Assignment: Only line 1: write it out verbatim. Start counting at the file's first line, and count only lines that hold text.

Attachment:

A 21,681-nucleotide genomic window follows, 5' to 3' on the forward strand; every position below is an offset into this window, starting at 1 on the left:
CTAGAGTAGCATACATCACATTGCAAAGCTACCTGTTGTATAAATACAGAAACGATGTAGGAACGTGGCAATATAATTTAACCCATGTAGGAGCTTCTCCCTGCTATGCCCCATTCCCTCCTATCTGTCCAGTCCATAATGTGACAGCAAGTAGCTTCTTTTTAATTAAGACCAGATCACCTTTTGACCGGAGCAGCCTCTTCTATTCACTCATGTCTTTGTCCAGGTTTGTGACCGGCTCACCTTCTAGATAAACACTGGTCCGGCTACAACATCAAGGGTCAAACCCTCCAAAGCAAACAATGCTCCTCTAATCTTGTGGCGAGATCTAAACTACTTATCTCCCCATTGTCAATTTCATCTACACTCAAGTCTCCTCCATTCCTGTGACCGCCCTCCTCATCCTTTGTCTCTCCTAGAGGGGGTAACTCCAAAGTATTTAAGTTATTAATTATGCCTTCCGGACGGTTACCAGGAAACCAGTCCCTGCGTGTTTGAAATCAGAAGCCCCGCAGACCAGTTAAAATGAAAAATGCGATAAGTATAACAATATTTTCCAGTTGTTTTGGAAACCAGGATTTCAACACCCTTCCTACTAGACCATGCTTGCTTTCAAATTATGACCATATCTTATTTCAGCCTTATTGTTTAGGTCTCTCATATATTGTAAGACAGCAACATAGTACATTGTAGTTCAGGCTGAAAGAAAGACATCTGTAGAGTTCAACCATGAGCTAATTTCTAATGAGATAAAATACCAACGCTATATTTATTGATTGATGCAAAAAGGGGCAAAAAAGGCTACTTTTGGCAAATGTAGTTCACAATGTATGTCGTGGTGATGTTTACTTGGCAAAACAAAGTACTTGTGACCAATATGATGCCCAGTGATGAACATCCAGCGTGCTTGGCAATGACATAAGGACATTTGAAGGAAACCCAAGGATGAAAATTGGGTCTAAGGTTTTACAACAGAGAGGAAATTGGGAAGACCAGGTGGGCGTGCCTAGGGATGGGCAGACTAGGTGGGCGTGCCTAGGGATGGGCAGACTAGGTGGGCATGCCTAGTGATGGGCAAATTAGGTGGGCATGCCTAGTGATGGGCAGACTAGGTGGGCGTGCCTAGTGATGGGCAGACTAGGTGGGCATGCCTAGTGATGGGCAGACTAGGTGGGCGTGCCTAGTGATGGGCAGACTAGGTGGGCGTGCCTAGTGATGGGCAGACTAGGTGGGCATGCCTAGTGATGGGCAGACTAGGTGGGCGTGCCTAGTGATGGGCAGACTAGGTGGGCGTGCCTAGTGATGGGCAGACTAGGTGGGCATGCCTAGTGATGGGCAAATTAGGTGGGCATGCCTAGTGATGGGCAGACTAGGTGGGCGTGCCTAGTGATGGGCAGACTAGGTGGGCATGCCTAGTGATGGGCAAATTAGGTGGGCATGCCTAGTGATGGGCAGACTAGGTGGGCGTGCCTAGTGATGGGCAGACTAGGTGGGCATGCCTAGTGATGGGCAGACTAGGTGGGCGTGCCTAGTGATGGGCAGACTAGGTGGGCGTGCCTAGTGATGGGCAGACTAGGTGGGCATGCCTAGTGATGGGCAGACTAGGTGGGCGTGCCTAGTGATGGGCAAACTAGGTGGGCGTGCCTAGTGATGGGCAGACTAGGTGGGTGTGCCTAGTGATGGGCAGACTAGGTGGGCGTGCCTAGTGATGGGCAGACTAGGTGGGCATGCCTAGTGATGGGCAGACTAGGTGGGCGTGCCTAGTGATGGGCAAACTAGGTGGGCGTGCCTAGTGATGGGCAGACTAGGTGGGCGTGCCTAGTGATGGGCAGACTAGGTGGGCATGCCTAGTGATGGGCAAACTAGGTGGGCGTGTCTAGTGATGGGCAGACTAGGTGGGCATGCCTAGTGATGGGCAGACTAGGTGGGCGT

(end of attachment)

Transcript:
A 21,681-nucleotide genomic window follows, 5' to 3' on the forward strand; every position below is an offset into this window, starting at 1 on the left: